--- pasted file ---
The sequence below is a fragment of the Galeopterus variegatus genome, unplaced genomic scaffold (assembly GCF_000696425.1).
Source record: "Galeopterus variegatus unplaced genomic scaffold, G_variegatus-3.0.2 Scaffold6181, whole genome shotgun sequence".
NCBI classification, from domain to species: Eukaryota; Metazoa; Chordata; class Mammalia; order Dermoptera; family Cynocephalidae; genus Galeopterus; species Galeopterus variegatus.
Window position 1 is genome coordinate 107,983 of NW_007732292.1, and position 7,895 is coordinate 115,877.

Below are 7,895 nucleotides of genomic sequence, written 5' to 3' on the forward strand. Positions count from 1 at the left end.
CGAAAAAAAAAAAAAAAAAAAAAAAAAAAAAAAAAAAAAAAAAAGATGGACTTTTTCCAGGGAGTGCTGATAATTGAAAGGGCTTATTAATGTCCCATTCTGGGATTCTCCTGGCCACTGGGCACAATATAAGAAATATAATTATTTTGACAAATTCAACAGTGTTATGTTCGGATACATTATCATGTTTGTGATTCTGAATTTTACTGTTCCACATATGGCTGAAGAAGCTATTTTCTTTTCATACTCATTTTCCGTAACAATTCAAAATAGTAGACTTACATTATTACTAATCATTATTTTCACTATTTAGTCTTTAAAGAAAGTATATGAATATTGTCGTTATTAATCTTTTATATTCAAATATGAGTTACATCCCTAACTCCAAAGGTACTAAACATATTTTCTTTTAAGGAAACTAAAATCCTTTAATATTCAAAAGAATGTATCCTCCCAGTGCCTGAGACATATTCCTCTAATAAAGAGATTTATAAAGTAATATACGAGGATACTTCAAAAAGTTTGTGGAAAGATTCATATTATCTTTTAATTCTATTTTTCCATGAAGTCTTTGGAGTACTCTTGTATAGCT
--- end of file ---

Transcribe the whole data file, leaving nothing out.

The sequence below is a fragment of the Galeopterus variegatus genome, unplaced genomic scaffold (assembly GCF_000696425.1).
Source record: "Galeopterus variegatus unplaced genomic scaffold, G_variegatus-3.0.2 Scaffold6181, whole genome shotgun sequence".
NCBI classification, from domain to species: Eukaryota; Metazoa; Chordata; class Mammalia; order Dermoptera; family Cynocephalidae; genus Galeopterus; species Galeopterus variegatus.
Window position 1 is genome coordinate 107,983 of NW_007732292.1, and position 7,895 is coordinate 115,877.

Below are 7,895 nucleotides of genomic sequence, written 5' to 3' on the forward strand. Positions count from 1 at the left end.
CGAAAAAAAAAAAAAAAAAAAAAAAAAAAAAAAAAAAAAAAAAAGATGGACTTTTTCCAGGGAGTGCTGATAATTGAAAGGGCTTATTAATGTCCCATTCTGGGATTCTCCTGGCCACTGGGCACAATATAAGAAATATAATTATTTTGACAAATTCAACAGTGTTATGTTCGGATACATTATCATGTTTGTGATTCTGAATTTTACTGTTCCACATATGGCTGAAGAAGCTATTTTCTTTTCATACTCATTTTCCGTAACAATTCAAAATAGTAGACTTACATTATTACTAATCATTATTTTCACTATTTAGTCTTTAAAGAAAGTATATGAATATTGTCGTTATTAATCTTTTATATTCAAATATGAGTTACATCCCTAACTCCAAAGGTACTAAACATATTTTCTTTTAAGGAAACTAAAATCCTTTAATATTCAAAAGAATGTATCCTCCCAGTGCCTGAGACATATTCCTCTAATAAAGAGATTTATAAAGTAATATACGAGGATACTTCAAAAAGTTTGTGGAAAGATTCATATTATCTTTTAATTCTATTTTTCCATGAAGTCTTTGGAGTACTCTTGTATAGCT